Tax Filing Default and Options for Different Business Entities

In the United States, the federal tax filing requirements vary depending on the type of business entity. This article gives you a brief overview of tax filing options for the following common types of businesses:

  • Sole proprietorship (no LLC)
  • Single-member LLC
  • Partnership (no LLC)
  • Multi-member LLC
  • C corporation

Sole Proprietorship (No LLC)

A sole proprietorship is an unincorporated business owned and run by one individual.

For tax purposes, the income and expenses of the business are reported on the individual’s personal income tax return, Form 1040, using Schedule C or Schedule C-EZ.

The net income or loss from the business is then combined with the individual’s other income and deductions.

Single-Member LLC

A single-member limited liability company (LLC) is disregarded for federal income tax purposes unless the owner chooses to treat it as a corporation.

By default, a single-member LLC is taxed in the same way as a sole proprietorship. The income and expenses of the LLC are reported on the owner’s personal income tax return, using Schedule C.

But a single-member LLC can choose to be taxed as a C corporation by filing IRS Form 8832 or as an S corporation by filing Form 2553.

Partnership (No LLC)

A partnership is an unincorporated business owned by two or more people. For tax purposes, a partnership does not pay tax on its income. Instead, it “passes through” any profits or losses to its partners.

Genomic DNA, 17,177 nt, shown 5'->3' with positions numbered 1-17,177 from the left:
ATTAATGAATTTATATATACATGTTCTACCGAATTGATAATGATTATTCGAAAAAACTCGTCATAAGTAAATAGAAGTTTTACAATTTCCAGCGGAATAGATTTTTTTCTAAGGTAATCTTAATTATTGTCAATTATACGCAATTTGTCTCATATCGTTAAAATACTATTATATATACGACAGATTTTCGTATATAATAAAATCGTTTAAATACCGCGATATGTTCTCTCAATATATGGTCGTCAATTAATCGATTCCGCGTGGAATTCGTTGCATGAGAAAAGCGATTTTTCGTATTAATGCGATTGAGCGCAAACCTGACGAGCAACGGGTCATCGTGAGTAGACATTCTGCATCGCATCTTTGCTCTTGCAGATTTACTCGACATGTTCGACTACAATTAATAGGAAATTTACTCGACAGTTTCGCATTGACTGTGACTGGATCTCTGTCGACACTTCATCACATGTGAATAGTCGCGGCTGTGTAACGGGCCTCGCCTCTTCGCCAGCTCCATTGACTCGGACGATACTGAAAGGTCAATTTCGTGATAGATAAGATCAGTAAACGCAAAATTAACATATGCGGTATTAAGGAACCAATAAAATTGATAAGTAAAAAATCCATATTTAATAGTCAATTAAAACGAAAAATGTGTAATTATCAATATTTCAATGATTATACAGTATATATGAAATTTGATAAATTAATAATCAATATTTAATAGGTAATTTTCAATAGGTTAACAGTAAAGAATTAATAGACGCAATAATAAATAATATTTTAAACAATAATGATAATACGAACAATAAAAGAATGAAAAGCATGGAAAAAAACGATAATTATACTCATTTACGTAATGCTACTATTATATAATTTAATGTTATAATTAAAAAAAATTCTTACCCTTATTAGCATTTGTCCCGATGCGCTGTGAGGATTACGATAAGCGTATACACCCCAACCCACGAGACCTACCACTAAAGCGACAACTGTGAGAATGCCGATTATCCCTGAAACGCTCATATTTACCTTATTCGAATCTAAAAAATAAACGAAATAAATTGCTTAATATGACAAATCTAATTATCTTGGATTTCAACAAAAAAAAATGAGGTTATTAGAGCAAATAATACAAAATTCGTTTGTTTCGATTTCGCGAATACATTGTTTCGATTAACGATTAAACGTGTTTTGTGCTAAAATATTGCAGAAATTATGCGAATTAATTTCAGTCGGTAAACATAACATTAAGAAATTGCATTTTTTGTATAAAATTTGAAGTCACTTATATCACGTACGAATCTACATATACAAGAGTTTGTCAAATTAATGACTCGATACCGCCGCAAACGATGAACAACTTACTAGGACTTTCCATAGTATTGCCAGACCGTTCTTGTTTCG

The partnership must file an annual information return (Form 1065) to report income, deductions, gains, losses, etc. Each partner receives a Schedule K-1 (Form 1065) from the partnership, which partners use to report their share of the partnership’s income or loss on their personal income tax returns.

Multi-Member LLC

By default, a multi-member LLC is treated as a partnership for tax purposes. The LLC must file Form 1065, and each member receives a Schedule K-1 showing their share of the LLC’s income or loss. Each member then reports this income or loss on his or her personal income tax return.

But a multi-member LLC can choose to be taxed as a C corporation by filing Form 8832 or as an S corporation by filing Form 2553.

C Corporation

A C corporation is a legal entity separate from its owners and is subject to corporate income tax. C corporations file Form 1120 to report income, deductions, gains, losses, etc.

Unlike pass-through entities (such as sole proprietorships, partnerships, and S corporations), C corporations are subject to double taxation. This means the corporation pays taxes on its income, and then shareholders also pay taxes on dividends they receive from the corporation.

The C corporation can elect taxation as an S corporation by filing Form 2553.

Handy Reference

Here’s a handy big-picture reference for entity classification:

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